• Assigned to Photographic unit at Wright Field, Ohio during 1940, and as an observer with the Royal Air Force; in April 1941, he was assigned to the Office of the Chief of the Air Corps as Chief of the Photographic Unit. Promoted Lieutenant Colonel sometime during this period.
  • In February 1942, he was assigned as assistant executive for technical planning and coordination in the Office of the Chief of the Air Corps. Promoted Colonel.
  • During the summer of 1943, he attended the first course of the Army and Navy Staff College.
  • In late 1943, he was transferred to the Eighth Air Force and assumed command of the 45th Combat Bombardment Wing.
  • In April 1944, he became director of plans for the U.S. Strategic Air Force in Europe, and later that year, as a Brigadier General, became director of operations and intelligence for the Mediterranean Air Forces.
  • In May 1945, he was assigned to Air Force headquarters as chief of the Strategy and Policy Division.
  • In December 1945, he was detailed to the United Nations Military Staff Committee where he held roles as deputy and chief U.S. Air Force delegate to the committee.
  • In August 1947, he was promoted Major General and returned to Air Force headquarters serving in planning and intelligence roles and became director of Air Force Intelligence in May 1948.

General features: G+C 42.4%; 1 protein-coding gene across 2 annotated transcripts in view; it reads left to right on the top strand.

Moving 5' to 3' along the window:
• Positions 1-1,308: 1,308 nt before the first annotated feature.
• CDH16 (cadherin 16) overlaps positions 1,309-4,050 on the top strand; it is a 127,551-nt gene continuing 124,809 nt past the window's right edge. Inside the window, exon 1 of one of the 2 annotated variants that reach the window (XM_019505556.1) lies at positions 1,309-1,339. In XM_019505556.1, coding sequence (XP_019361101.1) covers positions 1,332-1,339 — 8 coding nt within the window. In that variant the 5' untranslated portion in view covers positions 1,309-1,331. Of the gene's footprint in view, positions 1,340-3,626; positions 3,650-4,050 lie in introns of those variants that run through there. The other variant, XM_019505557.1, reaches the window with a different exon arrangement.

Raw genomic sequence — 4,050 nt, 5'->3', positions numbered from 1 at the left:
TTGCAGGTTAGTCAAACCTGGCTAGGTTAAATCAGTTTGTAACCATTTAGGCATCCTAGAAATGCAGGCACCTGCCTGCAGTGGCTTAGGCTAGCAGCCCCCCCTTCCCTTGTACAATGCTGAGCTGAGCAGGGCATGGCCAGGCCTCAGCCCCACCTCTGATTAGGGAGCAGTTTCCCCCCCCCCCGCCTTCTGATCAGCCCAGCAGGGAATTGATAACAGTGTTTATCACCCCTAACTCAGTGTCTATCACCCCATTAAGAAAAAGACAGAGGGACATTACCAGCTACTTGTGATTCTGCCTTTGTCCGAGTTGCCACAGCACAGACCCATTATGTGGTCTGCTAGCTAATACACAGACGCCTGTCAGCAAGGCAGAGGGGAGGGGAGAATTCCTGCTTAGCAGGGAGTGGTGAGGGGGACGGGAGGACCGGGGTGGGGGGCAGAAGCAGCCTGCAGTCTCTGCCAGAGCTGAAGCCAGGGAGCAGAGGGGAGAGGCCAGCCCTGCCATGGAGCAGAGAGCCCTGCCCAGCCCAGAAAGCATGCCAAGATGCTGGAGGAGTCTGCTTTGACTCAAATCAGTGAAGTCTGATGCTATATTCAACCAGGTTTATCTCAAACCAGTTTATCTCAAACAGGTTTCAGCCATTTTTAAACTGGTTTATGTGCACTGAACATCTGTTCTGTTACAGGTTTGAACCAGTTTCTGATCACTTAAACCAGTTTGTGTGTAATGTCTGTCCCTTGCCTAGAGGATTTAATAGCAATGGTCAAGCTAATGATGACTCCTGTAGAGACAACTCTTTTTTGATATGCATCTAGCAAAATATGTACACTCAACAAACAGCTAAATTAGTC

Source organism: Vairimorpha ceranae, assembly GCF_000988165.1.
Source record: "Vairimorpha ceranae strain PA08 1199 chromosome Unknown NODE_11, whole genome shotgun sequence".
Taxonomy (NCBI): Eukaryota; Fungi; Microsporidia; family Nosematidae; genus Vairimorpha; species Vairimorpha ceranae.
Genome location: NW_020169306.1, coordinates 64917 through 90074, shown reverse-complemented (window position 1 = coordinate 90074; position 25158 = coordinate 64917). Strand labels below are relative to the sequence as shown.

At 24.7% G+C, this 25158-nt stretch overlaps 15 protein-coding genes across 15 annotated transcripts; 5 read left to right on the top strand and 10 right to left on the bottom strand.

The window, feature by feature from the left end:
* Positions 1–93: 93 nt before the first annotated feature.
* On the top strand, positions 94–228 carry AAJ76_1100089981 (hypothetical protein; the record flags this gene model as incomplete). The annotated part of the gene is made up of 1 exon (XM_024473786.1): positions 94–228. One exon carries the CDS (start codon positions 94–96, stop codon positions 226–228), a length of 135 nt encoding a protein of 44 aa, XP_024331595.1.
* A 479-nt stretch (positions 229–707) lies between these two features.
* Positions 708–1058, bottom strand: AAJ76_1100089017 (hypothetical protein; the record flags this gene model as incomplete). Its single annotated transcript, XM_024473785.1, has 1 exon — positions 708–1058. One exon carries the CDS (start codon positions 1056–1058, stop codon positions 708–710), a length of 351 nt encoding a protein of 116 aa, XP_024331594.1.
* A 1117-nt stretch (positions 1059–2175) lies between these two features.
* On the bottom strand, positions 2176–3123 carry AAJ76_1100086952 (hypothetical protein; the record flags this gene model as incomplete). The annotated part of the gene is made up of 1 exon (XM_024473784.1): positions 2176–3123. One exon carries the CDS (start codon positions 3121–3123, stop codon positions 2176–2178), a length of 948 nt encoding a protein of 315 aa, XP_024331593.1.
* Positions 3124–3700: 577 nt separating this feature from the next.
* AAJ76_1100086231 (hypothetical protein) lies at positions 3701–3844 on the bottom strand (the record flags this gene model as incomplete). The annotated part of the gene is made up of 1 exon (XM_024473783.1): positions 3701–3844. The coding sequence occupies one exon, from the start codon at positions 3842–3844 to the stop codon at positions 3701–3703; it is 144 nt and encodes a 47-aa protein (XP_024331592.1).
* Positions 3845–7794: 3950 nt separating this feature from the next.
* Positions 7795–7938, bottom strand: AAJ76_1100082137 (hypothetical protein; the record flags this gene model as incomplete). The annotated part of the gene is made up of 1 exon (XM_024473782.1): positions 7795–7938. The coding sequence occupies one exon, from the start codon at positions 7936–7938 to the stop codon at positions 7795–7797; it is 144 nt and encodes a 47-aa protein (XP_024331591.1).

Decorations and medals[edit]

Foreign awards[edit]


  1. ^ Albert A. Harrison, Starstruck: Cosmic visions in science, religion, and folklore, p. 40, New York: Berghahn Books, 2007
  2. ^ "Will Retire", The Washington Post, January 23, 1962, p. A2. "McCone Is Confirmed for C.I.A.; Fulbright Dissents in 71-12 Vote", New York Times, February 1, 1962, p. 9.
  3. ^ "Gen. Charles Cabell Dies, Former CIA Deputy Director", The Washington Post, May 27, 1971, p. B7.
  4. ^ Catchpole, Terry (January 17, 1992). "Nine JFK assassination theories". Entertainment. Retrieved August 31, 2017.
  5. ^ a b c Kelso, Iris (September 16, 1973). "Garrison Planned To Link General To JFK Slaying" (PDF). The Washington Post. Washington, D.C. p. E 10. Retrieved June 21, 2017.
  6. ^ Brown, Alexander (1895), The Cabells and Their Kin: A Memorial Volume of History, Biography, and Genealogy, Boston and New York: Houghton, Mifflin and Company, pp. 229–230, 457–458, 472–474

External links[edit]